Dave Ropa is an avid game-based learning supporter. In our recent eBook release, Dave shared how he uses games in the classroom to help students understand complex material and apply that learning in meaningful ways. Dave uses games for three specific content areas in his seventh grade science class – instruction of ecology & environmental sciences, energy, and forensic science. Check out Dave’s story below and download How to Teach with Games for more game-based learning ideas.
Ecology & Environmental Science
During the first three months of the new school year, my students spend as much time outside as possible, exploring the natural world, collecting data, and trying to explain various ecological processes. Many of these are conducted in physical games that we play outside. The full-body, kinesthetic learning that these games employ allow students to remember these concepts for a long time and give them a chance to evaluate what parts of our games are accurate or need to be refined. The games give some students a chance to participate in a way that they may not normally, and they have observations to share based on their participation in the game, rather than in a concept found only in a text.
- Predator-Prey Game – Lesson Plan
- Predator-Prey Game with Genetics – Lesson Plan
- Evolution by Natural Selection – Peppered Moths and Rabbits vs. Wolves – Lesson Plan
- Citizen Science – Because our school is one block from Lake Mendota, students learn about and conduct 15 different water quality tests throughout the year. At the end of the year, they build upon their knowledge base by playing Citizen Science, a game that tries to find out the cause of pollution in Lake Mendota.
During a month-long integrated energy unit, students are asked to role-play a professional in the Madison community who has a particular perspective on the use of electrical energy being used in the city. Students develop an energy portfolio proposal that combines multiple energy sources and they present their proposals in order to create electricity in a low-cost, environmentally sustainable manner that does not harm tourism. Students are asked to identify the types of systems that should be used to create electricity in Madison, selecting the precise model of wind turbine, hydropower facility, IGCC power plant, or nuclear reactor.
To do this, students have a steep learning curve to figure out how these systems work. In class, students create experiments with small wind turbines, small hydropower models, and burn a variety of fuels to measure the energy released. However, they are also given the opportunity to use games that simulate the siting, size, and energy production of a variety of different wind turbines. They also get a chance to operate a nuclear reactor and compete to see which individual can operate a reactor for the greatest amount of time and generate the most profit.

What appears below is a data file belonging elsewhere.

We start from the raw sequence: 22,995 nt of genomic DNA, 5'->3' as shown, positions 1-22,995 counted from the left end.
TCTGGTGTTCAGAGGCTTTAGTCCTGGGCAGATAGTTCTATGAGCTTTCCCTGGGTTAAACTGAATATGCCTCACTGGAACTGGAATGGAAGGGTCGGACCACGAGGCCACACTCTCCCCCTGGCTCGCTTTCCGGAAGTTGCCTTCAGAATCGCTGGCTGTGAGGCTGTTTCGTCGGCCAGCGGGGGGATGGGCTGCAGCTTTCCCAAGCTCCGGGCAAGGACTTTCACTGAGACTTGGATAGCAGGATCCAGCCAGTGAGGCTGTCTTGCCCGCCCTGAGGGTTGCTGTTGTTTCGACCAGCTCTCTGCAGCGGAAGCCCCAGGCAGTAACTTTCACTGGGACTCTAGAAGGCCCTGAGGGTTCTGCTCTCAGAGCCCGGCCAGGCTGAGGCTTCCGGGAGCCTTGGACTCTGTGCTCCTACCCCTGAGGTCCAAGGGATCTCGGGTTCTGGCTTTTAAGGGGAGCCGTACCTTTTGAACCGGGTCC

This reactor simulator puts students in the control room of a nuclear reactor. Prior to playing the game, students investigate the parts of a reactor and learn what happens when control rods are raised and lowered. They also discover how the heat created by bringing together nuclear material can be transferred into steam and, ultimately, electrical energy. Students become quite competitive during the simulation and learn about some of the inherent dangers and safety mechanisms needed to operate a reactor.
Developed by Danish Wind Industry, Wind with Miller gives students a chance to analyze the effectiveness of using wind turbines of various heights, rotor lengths, and geographical locations in terms of energy output. The simulator, while dated, can provide students with a rapid way to investigate the variables that influence the efficiency of wind turbines.
During a two-month, fictional crime scene investigation, students are given a chance to explore blood typing analysis, DNA analysis, cell replication and genetics through the use of a variety of games and simulations. In order to solve the crime, students need to be able to gather, analyze, and link evidence from more than 12 different investigations taken from 25 different suspects. While they are given a chance to conduct a variety of experiments, the background knowledge they need to fully understand complex biological systems can only be gained through repetition and scaffolded learning. Because the investigation goes on for two months, students need to be able to go back to a concept and explore it to refresh their understanding. Some of the games used in the simulation include:
To learn more about how Dave and other educators use games in the classroom, download our free How to Teach with Games eBook!
David Ropa has more than 20 years of experience working in environmental science, education, conservation, research coordination, and technical writing. With advanced degrees in environmental science, business marketing, and teaching, he has spent the past sixteen years as the 7th grade science teacher at Spring Harbor Environmental Magnet Middle School in Madison, WI. His primary goal is to inspire students to investigate the natural world and get outside. He is the recipient of numerous grants and teaching awards.